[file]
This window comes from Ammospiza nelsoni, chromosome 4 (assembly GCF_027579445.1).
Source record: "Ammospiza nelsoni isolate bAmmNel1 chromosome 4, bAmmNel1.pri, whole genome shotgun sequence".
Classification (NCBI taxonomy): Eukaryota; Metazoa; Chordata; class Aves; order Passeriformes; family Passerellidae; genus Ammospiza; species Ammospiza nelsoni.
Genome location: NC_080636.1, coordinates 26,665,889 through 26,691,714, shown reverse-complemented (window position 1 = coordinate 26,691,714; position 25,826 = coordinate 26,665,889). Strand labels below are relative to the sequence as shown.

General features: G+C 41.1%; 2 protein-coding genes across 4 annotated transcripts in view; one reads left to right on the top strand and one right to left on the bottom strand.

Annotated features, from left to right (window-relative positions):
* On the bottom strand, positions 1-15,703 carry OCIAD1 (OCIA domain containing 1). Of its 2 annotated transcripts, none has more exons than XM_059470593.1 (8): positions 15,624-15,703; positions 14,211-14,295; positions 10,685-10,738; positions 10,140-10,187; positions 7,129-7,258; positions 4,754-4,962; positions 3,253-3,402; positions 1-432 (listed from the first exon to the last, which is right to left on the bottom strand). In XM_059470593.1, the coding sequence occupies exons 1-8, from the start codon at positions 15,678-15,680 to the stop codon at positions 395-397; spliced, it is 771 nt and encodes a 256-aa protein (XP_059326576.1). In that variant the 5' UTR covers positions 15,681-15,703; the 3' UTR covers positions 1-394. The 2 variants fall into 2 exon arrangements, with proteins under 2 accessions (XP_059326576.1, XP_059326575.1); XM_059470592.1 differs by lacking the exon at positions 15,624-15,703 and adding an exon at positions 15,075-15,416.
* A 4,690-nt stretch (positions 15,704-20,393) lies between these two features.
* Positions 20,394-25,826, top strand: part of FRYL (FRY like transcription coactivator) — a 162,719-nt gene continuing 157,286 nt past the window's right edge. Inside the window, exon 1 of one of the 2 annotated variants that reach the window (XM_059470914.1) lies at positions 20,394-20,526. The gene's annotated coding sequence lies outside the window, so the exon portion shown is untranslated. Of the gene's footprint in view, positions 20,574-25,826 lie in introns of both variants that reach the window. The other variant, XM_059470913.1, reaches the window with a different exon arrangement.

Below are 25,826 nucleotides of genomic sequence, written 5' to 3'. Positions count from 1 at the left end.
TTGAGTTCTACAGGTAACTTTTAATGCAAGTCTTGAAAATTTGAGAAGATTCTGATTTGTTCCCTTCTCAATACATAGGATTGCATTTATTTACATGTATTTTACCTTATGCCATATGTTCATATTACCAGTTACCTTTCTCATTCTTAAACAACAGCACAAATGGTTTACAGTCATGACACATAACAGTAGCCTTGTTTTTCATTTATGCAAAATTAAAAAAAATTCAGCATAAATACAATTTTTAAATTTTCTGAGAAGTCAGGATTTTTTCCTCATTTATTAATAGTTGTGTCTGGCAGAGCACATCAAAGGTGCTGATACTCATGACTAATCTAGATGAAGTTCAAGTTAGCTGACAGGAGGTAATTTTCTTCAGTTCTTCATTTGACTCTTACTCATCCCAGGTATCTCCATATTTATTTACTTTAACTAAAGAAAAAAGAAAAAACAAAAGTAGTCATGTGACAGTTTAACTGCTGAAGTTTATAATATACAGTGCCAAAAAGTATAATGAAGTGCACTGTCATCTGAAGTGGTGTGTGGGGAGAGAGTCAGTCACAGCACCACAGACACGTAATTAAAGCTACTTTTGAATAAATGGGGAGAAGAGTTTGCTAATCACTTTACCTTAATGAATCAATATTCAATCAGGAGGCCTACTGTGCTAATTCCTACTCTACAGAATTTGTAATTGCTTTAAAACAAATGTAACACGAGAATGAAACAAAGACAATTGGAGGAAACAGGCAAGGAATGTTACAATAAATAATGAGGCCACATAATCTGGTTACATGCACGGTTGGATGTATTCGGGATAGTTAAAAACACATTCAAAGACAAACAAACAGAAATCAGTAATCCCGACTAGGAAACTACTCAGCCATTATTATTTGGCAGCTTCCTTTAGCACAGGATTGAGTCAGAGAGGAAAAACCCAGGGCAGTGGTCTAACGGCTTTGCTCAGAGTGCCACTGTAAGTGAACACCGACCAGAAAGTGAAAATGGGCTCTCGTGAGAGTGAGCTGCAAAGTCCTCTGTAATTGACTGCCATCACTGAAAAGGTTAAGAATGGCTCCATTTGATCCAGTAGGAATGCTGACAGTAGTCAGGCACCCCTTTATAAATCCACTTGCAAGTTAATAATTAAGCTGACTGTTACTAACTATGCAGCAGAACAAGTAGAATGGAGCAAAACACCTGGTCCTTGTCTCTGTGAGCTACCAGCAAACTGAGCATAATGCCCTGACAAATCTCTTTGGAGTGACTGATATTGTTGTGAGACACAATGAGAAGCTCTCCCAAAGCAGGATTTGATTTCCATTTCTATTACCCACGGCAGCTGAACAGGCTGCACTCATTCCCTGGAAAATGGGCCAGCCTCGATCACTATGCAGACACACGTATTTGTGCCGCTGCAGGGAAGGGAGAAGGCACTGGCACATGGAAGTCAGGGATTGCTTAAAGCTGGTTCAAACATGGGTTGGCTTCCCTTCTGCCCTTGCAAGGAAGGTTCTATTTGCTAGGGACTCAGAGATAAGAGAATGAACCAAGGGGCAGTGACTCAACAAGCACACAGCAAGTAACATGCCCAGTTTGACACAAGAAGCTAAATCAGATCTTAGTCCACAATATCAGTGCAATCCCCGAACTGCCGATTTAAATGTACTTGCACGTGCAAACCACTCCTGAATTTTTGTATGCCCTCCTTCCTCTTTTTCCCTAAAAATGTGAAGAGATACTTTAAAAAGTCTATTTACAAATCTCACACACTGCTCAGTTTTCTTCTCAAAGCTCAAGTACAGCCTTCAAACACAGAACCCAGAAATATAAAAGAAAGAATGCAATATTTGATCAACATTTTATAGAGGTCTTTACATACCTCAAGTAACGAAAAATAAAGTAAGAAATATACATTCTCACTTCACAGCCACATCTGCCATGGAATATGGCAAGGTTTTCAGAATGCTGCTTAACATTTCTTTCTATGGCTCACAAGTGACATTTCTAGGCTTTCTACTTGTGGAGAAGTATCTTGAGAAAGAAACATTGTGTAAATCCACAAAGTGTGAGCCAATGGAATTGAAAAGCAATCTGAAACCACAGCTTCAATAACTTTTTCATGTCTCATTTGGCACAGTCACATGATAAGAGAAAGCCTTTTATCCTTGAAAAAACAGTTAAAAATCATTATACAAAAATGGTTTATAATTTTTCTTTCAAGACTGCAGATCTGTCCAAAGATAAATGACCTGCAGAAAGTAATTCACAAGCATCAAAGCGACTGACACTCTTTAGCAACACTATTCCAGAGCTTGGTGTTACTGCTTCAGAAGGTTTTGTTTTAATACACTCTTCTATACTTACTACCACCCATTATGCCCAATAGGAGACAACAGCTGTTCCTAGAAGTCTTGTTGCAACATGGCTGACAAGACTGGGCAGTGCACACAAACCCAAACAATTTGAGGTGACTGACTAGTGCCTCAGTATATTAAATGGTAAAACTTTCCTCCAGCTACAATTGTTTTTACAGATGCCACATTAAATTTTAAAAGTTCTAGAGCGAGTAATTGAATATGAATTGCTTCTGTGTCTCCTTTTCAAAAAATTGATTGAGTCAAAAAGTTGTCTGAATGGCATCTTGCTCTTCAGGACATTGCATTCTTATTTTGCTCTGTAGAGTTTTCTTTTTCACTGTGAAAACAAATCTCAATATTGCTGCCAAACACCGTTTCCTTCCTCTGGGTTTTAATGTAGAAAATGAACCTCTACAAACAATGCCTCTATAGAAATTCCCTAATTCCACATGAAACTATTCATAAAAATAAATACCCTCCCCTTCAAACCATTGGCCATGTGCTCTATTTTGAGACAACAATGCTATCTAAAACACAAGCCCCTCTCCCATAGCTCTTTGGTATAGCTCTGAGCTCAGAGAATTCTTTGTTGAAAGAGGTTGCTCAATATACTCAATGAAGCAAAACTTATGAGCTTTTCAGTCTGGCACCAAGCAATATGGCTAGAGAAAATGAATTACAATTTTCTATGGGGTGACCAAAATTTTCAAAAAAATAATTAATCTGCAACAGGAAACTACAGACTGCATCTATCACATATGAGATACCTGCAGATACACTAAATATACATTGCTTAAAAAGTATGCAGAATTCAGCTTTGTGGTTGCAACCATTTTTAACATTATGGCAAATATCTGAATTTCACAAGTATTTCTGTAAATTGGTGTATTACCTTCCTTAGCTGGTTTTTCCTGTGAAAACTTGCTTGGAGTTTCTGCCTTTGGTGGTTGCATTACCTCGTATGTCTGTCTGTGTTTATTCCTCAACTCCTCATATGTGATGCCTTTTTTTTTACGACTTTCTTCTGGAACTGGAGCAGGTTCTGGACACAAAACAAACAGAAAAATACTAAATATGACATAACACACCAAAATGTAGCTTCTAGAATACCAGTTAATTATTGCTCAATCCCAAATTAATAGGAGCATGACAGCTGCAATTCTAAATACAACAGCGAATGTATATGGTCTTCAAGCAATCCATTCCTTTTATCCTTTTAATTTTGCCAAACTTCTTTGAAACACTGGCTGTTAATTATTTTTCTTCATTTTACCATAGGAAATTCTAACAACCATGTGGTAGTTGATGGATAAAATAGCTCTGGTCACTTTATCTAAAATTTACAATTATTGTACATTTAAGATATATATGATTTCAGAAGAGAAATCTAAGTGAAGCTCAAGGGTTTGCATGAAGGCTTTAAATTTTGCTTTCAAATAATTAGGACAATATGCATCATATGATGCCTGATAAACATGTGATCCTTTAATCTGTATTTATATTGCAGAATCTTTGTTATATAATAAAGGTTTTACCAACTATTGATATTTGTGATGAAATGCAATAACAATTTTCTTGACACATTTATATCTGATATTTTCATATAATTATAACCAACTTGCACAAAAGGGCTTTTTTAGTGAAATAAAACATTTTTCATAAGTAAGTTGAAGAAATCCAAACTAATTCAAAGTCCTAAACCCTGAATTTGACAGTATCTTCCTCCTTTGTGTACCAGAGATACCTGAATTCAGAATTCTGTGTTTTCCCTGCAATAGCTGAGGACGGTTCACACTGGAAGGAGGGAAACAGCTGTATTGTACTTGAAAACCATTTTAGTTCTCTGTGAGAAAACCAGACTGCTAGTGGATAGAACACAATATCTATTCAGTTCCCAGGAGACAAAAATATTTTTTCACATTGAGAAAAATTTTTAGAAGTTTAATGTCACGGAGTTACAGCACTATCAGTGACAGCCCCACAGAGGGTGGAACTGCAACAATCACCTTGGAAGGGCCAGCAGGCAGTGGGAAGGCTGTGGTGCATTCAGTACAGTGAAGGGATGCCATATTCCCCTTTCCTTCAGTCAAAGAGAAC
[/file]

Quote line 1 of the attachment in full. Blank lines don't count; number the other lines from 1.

This window comes from Ammospiza nelsoni, chromosome 4 (assembly GCF_027579445.1).